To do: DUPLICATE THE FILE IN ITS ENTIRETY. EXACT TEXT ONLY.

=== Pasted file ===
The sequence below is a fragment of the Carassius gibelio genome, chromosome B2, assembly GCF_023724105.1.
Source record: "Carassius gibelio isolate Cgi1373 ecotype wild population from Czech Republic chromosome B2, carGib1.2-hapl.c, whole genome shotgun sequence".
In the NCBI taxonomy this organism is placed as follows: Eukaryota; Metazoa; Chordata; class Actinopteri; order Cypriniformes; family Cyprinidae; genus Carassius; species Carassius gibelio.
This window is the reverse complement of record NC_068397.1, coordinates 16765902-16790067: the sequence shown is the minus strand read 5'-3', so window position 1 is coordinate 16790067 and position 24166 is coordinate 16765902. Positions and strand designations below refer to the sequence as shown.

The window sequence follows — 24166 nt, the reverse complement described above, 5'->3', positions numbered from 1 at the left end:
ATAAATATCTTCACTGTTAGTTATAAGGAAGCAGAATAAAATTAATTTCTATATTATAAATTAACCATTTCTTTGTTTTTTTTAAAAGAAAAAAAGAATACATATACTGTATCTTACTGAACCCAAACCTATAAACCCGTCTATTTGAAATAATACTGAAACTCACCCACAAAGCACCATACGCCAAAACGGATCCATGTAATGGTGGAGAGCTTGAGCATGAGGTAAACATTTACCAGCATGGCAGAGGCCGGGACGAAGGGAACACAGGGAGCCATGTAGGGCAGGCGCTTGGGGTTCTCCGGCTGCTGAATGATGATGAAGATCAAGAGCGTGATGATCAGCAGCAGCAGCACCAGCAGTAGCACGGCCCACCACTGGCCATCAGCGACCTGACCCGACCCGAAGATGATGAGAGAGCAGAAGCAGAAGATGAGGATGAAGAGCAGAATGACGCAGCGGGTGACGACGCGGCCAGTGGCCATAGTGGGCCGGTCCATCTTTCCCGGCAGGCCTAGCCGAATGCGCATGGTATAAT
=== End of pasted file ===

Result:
The sequence below is a fragment of the Carassius gibelio genome, chromosome B2, assembly GCF_023724105.1.
Source record: "Carassius gibelio isolate Cgi1373 ecotype wild population from Czech Republic chromosome B2, carGib1.2-hapl.c, whole genome shotgun sequence".
In the NCBI taxonomy this organism is placed as follows: Eukaryota; Metazoa; Chordata; class Actinopteri; order Cypriniformes; family Cyprinidae; genus Carassius; species Carassius gibelio.
This window is the reverse complement of record NC_068397.1, coordinates 16765902-16790067: the sequence shown is the minus strand read 5'-3', so window position 1 is coordinate 16790067 and position 24166 is coordinate 16765902. Positions and strand designations below refer to the sequence as shown.

The window sequence follows — 24166 nt, the reverse complement described above, 5'->3', positions numbered from 1 at the left end:
ATAAATATCTTCACTGTTAGTTATAAGGAAGCAGAATAAAATTAATTTCTATATTATAAATTAACCATTTCTTTGTTTTTTTTAAAAGAAAAAAAGAATACATATACTGTATCTTACTGAACCCAAACCTATAAACCCGTCTATTTGAAATAATACTGAAACTCACCCACAAAGCACCATACGCCAAAACGGATCCATGTAATGGTGGAGAGCTTGAGCATGAGGTAAACATTTACCAGCATGGCAGAGGCCGGGACGAAGGGAACACAGGGAGCCATGTAGGGCAGGCGCTTGGGGTTCTCCGGCTGCTGAATGATGATGAAGATCAAGAGCGTGATGATCAGCAGCAGCAGCACCAGCAGTAGCACGGCCCACCACTGGCCATCAGCGACCTGACCCGACCCGAAGATGATGAGAGAGCAGAAGCAGAAGATGAGGATGAAGAGCAGAATGACGCAGCGGGTGACGACGCGGCCAGTGGCCATAGTGGGCCGGTCCATCTTTCCCGGCAGGCCTAGCCGAATGCGCATGGTATAAT